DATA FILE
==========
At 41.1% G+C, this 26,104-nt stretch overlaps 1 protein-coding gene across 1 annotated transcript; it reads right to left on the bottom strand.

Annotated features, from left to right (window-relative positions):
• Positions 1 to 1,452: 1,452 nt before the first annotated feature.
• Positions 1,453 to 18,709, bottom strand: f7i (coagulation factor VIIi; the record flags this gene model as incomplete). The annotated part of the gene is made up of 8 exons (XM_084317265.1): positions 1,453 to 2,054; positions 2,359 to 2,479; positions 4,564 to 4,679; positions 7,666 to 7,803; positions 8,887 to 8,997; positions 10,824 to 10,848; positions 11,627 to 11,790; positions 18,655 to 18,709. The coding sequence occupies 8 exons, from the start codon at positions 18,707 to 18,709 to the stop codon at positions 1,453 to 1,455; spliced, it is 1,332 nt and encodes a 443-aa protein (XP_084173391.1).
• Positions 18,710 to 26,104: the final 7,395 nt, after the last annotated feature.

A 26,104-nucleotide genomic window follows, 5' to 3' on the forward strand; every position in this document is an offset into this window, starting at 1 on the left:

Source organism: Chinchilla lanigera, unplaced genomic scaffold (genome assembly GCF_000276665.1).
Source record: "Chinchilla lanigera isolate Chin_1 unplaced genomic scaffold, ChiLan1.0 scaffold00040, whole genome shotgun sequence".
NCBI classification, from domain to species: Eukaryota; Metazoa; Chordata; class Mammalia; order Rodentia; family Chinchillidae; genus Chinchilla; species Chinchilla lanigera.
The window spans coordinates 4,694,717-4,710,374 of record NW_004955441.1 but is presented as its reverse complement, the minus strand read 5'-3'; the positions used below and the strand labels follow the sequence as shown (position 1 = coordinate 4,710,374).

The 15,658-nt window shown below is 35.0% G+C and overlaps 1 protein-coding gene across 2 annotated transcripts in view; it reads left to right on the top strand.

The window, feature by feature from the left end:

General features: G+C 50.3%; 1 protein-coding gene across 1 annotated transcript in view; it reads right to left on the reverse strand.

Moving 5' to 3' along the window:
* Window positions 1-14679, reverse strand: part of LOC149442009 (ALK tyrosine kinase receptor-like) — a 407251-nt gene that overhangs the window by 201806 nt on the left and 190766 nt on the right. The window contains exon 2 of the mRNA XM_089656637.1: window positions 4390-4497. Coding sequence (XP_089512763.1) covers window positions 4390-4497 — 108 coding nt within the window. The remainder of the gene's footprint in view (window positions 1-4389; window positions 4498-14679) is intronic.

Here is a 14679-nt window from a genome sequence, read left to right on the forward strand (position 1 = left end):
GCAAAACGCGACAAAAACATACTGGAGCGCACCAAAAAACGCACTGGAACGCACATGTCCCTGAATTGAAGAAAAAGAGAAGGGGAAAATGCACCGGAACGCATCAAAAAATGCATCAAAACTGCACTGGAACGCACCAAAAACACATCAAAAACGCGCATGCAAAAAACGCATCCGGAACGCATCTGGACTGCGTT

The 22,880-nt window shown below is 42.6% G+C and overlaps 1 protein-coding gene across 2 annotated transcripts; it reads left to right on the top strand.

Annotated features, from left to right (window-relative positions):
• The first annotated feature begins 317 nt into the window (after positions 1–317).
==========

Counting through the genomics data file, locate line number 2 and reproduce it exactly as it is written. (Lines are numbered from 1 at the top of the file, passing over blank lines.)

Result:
Annotated features, from left to right (window-relative positions):